MILWAUKEE -- Crying out for peace. On Saturday morning, June 20th church groups rallied members of the community -- coming together in an effort to put a stop to the violence in Milwaukee.
"Trying to garner as many young people as we can," said Albert Brown with the Greater Spring Hill Missionary Baptist Church.
Uplifting songs playing inside Washington Park in Milwaukee were meant to draw people out of their homes and encourage kids to participate in the day's events.
"Charity starts at home and spreads abroad. If you got your house in order, your children won't have to come outside and look for love in all the wrong places. Love covers a multitude of sins," said Cynthia Hunt with the Inter-Denominational Church of the One Lost Sheep.
Love for yourself and each other was expressed in a multitude of ways including entertainment and motivational speaking.
"Trying to just encourage our kids to come to church. We need to give the Lord a try. A lot of us have backed away and allow just anything to happen, so subsequently, you see the evidence in the news," said Brown.
"The gun violence and stuff needs to cease," said Hunt.
Pastor Martha Freeman says reaching out to the community is imperative.
"Some of our friends are killing our friends' children, so we been going through showing love to those who have experienced tragedies -- angry or hurt -- trying to work with safe zones to get jobs for the people who just stand on the corner and just smoke and sell their lives away," said Pastor Freeman.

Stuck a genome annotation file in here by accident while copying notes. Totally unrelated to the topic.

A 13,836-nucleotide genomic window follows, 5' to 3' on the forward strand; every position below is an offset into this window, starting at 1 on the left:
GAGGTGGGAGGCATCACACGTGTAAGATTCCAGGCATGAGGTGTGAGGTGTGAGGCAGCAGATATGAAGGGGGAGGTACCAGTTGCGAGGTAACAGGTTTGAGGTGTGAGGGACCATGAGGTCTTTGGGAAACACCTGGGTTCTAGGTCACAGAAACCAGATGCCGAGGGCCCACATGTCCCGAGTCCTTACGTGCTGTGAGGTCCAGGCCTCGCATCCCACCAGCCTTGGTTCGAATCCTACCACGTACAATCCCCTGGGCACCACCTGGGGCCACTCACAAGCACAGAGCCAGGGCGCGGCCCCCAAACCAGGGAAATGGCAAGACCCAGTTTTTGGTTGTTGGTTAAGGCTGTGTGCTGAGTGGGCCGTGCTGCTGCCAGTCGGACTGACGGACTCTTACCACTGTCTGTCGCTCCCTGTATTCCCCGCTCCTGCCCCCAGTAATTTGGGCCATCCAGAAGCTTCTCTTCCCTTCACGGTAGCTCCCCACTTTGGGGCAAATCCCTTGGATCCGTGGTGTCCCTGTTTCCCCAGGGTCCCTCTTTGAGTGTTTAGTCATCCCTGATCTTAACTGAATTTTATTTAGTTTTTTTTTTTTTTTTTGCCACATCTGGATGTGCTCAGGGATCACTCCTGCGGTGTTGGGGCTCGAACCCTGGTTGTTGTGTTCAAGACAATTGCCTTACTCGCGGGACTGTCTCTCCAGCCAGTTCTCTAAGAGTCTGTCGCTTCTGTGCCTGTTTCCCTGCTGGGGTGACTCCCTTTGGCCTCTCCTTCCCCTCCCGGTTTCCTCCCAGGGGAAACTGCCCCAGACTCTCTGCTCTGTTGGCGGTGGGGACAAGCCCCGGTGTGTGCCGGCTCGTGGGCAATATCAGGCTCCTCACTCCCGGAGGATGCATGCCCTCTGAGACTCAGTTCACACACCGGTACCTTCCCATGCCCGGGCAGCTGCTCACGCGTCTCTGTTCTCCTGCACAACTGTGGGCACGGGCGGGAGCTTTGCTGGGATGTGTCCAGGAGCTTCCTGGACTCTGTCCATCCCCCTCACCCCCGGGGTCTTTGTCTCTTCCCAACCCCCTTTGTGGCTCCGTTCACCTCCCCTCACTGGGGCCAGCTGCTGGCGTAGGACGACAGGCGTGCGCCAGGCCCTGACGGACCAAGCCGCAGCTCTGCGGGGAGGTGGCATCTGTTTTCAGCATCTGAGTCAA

Freeman mentors many children, and she says what's most important is changing a mindset and using unfortunate incidents like the officer-involved shooting and subsequent manhunt in Milwaukee on Friday, June 19th as an example.
"It's unfortunate we have those who shoot a policeman. All of that that gives me the opportunity to talk to them about it -- to discourage that kind of behavior," said Pastor Freeman.
Although the event was held at Washington Park, the organizers are hoping the message spreads well beyond the grounds and that each person reached can make a difference.